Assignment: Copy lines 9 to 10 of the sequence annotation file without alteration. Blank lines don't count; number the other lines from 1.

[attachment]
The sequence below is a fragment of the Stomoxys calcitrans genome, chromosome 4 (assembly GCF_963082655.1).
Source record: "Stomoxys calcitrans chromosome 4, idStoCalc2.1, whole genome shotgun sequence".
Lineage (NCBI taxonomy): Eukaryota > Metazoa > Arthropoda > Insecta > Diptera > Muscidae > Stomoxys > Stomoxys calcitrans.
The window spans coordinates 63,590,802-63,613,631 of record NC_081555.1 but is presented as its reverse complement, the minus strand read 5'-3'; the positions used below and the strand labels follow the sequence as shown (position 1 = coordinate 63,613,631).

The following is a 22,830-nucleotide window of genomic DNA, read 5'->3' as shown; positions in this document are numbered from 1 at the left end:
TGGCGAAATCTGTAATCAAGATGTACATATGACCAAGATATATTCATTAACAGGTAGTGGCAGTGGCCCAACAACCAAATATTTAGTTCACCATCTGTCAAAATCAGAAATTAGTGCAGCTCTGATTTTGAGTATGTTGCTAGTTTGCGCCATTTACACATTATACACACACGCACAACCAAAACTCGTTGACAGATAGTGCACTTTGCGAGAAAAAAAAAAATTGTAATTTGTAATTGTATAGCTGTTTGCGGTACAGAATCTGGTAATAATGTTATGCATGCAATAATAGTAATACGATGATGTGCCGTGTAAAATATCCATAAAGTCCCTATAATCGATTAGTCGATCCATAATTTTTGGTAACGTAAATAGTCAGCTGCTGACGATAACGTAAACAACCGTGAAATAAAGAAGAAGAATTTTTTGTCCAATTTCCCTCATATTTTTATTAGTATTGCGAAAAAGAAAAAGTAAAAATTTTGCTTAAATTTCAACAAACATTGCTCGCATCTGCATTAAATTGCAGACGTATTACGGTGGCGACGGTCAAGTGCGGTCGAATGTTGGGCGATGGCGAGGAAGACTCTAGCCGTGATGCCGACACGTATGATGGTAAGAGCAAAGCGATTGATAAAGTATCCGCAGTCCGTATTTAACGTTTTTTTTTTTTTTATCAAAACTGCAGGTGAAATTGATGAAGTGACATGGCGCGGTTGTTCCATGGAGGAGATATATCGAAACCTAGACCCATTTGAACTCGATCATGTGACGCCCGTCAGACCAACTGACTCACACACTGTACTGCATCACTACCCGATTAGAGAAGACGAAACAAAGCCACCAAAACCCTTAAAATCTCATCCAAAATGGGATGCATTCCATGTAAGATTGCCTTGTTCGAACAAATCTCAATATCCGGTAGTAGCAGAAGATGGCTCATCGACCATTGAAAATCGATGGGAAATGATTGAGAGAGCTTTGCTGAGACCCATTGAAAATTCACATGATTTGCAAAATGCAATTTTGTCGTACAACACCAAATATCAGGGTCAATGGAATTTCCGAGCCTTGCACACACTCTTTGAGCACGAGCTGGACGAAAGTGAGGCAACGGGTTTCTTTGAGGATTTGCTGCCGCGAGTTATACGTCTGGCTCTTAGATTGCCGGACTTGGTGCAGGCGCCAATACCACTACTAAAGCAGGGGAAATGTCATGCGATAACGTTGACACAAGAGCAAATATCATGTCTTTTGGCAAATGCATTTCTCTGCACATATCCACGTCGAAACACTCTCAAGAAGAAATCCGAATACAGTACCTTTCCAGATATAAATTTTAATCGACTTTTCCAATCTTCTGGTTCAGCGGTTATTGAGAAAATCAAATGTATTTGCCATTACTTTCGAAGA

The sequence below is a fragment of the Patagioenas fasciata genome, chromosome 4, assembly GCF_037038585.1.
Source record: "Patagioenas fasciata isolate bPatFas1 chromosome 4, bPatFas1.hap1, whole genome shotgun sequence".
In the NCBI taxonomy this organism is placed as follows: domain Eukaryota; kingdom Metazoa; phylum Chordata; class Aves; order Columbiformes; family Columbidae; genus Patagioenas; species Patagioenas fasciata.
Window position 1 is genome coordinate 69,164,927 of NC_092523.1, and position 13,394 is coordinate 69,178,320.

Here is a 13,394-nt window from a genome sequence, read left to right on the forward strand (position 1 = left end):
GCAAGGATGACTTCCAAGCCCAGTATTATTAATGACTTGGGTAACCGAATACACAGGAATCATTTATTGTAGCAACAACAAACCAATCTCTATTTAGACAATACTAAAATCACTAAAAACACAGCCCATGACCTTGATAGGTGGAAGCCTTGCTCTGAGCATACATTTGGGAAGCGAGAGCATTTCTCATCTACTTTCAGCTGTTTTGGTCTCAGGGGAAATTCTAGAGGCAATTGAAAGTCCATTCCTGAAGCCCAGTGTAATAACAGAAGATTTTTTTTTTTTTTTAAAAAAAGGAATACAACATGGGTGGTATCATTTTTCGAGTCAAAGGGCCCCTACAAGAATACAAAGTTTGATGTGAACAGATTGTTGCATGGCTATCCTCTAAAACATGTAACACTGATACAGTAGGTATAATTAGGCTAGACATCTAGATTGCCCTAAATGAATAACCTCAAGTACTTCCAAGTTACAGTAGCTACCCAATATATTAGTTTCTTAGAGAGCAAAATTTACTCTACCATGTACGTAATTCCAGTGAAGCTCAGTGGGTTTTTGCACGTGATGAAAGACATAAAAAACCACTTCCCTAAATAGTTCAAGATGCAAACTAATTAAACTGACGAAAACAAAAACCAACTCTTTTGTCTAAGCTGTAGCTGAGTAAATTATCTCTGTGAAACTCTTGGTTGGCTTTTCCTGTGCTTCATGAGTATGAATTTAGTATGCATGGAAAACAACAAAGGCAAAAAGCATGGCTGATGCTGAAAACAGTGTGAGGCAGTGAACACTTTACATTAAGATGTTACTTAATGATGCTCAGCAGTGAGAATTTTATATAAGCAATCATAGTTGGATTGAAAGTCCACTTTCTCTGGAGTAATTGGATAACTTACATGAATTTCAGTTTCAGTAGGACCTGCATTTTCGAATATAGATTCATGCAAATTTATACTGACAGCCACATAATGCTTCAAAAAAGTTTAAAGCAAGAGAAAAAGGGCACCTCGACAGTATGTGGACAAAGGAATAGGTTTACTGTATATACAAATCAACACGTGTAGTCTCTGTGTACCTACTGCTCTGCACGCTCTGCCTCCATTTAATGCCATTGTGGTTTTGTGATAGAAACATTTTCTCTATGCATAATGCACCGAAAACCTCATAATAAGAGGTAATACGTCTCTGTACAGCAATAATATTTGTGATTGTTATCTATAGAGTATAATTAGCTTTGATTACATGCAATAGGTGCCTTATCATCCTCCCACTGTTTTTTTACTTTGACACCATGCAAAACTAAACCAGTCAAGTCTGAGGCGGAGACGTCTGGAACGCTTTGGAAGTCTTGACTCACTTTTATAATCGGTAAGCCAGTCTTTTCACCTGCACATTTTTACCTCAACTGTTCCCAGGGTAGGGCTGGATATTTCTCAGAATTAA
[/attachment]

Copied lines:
In the NCBI taxonomy this organism is placed as follows: domain Eukaryota; kingdom Metazoa; phylum Chordata; class Aves; order Columbiformes; family Columbidae; genus Patagioenas; species Patagioenas fasciata.
Window position 1 is genome coordinate 69,164,927 of NC_092523.1, and position 13,394 is coordinate 69,178,320.